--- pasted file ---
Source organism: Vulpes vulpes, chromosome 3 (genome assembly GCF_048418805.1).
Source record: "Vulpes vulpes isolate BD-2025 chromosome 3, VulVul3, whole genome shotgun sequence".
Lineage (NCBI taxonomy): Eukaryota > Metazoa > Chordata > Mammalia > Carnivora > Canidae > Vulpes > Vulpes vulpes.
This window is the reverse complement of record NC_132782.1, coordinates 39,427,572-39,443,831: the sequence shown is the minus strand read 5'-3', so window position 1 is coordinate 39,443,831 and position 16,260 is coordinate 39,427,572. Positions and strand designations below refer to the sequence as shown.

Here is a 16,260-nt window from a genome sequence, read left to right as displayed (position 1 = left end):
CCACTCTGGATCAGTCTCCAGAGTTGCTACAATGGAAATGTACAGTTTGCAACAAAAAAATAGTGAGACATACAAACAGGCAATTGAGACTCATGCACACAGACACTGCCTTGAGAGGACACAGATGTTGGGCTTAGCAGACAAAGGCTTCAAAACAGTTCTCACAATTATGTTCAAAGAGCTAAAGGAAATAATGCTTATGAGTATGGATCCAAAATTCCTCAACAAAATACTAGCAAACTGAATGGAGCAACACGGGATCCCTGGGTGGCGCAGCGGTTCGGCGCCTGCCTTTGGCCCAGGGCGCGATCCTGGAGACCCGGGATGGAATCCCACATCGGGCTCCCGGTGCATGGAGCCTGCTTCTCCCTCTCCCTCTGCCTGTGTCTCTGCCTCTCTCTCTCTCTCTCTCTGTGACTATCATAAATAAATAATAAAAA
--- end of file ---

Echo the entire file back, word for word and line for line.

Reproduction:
Source organism: Vulpes vulpes, chromosome 3 (genome assembly GCF_048418805.1).
Source record: "Vulpes vulpes isolate BD-2025 chromosome 3, VulVul3, whole genome shotgun sequence".
Lineage (NCBI taxonomy): Eukaryota > Metazoa > Chordata > Mammalia > Carnivora > Canidae > Vulpes > Vulpes vulpes.
This window is the reverse complement of record NC_132782.1, coordinates 39,427,572-39,443,831: the sequence shown is the minus strand read 5'-3', so window position 1 is coordinate 39,443,831 and position 16,260 is coordinate 39,427,572. Positions and strand designations below refer to the sequence as shown.

Here is a 16,260-nt window from a genome sequence, read left to right as displayed (position 1 = left end):
CCACTCTGGATCAGTCTCCAGAGTTGCTACAATGGAAATGTACAGTTTGCAACAAAAAAATAGTGAGACATACAAACAGGCAATTGAGACTCATGCACACAGACACTGCCTTGAGAGGACACAGATGTTGGGCTTAGCAGACAAAGGCTTCAAAACAGTTCTCACAATTATGTTCAAAGAGCTAAAGGAAATAATGCTTATGAGTATGGATCCAAAATTCCTCAACAAAATACTAGCAAACTGAATGGAGCAACACGGGATCCCTGGGTGGCGCAGCGGTTCGGCGCCTGCCTTTGGCCCAGGGCGCGATCCTGGAGACCCGGGATGGAATCCCACATCGGGCTCCCGGTGCATGGAGCCTGCTTCTCCCTCTCCCTCTGCCTGTGTCTCTGCCTCTCTCTCTCTCTCTCTCTGTGACTATCATAAATAAATAATAAAAA